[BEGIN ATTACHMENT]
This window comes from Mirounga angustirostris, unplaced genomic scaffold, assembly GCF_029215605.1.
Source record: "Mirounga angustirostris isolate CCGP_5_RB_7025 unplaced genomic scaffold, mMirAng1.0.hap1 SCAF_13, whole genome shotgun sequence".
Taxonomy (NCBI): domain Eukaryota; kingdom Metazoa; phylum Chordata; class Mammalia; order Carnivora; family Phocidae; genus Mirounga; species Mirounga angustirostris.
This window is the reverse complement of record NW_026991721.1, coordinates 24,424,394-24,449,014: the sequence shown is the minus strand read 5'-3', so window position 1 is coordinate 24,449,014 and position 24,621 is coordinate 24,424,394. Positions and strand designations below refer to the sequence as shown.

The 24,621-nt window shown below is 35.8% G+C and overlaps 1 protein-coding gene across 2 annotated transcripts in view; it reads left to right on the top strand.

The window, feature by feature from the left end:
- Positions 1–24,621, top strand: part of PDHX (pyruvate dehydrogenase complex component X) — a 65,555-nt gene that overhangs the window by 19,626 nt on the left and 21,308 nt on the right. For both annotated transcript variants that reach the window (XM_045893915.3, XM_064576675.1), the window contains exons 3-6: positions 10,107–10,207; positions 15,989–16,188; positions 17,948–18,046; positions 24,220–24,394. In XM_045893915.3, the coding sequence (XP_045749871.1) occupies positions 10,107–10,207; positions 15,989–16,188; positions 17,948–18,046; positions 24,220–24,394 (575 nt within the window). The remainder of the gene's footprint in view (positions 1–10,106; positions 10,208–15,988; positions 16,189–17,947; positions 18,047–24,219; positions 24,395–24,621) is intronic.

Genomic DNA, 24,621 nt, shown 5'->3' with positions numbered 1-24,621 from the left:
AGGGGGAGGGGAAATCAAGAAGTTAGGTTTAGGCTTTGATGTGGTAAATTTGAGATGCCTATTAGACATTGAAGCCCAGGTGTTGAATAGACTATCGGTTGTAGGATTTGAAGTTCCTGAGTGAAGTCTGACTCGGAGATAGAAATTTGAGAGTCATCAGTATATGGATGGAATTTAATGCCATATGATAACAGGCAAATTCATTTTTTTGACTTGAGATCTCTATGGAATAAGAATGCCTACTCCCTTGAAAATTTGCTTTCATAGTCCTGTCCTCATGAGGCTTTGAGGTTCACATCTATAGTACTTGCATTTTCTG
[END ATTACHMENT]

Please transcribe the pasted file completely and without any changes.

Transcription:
This window comes from Mirounga angustirostris, unplaced genomic scaffold, assembly GCF_029215605.1.
Source record: "Mirounga angustirostris isolate CCGP_5_RB_7025 unplaced genomic scaffold, mMirAng1.0.hap1 SCAF_13, whole genome shotgun sequence".
Taxonomy (NCBI): domain Eukaryota; kingdom Metazoa; phylum Chordata; class Mammalia; order Carnivora; family Phocidae; genus Mirounga; species Mirounga angustirostris.
This window is the reverse complement of record NW_026991721.1, coordinates 24,424,394-24,449,014: the sequence shown is the minus strand read 5'-3', so window position 1 is coordinate 24,449,014 and position 24,621 is coordinate 24,424,394. Positions and strand designations below refer to the sequence as shown.

The 24,621-nt window shown below is 35.8% G+C and overlaps 1 protein-coding gene across 2 annotated transcripts in view; it reads left to right on the top strand.

The window, feature by feature from the left end:
- Positions 1–24,621, top strand: part of PDHX (pyruvate dehydrogenase complex component X) — a 65,555-nt gene that overhangs the window by 19,626 nt on the left and 21,308 nt on the right. For both annotated transcript variants that reach the window (XM_045893915.3, XM_064576675.1), the window contains exons 3-6: positions 10,107–10,207; positions 15,989–16,188; positions 17,948–18,046; positions 24,220–24,394. In XM_045893915.3, the coding sequence (XP_045749871.1) occupies positions 10,107–10,207; positions 15,989–16,188; positions 17,948–18,046; positions 24,220–24,394 (575 nt within the window). The remainder of the gene's footprint in view (positions 1–10,106; positions 10,208–15,988; positions 16,189–17,947; positions 18,047–24,219; positions 24,395–24,621) is intronic.

Genomic DNA, 24,621 nt, shown 5'->3' with positions numbered 1-24,621 from the left:
AGGGGGAGGGGAAATCAAGAAGTTAGGTTTAGGCTTTGATGTGGTAAATTTGAGATGCCTATTAGACATTGAAGCCCAGGTGTTGAATAGACTATCGGTTGTAGGATTTGAAGTTCCTGAGTGAAGTCTGACTCGGAGATAGAAATTTGAGAGTCATCAGTATATGGATGGAATTTAATGCCATATGATAACAGGCAAATTCATTTTTTTGACTTGAGATCTCTATGGAATAAGAATGCCTACTCCCTTGAAAATTTGCTTTCATAGTCCTGTCCTCATGAGGCTTTGAGGTTCACATCTATAGTACTTGCATTTTCTG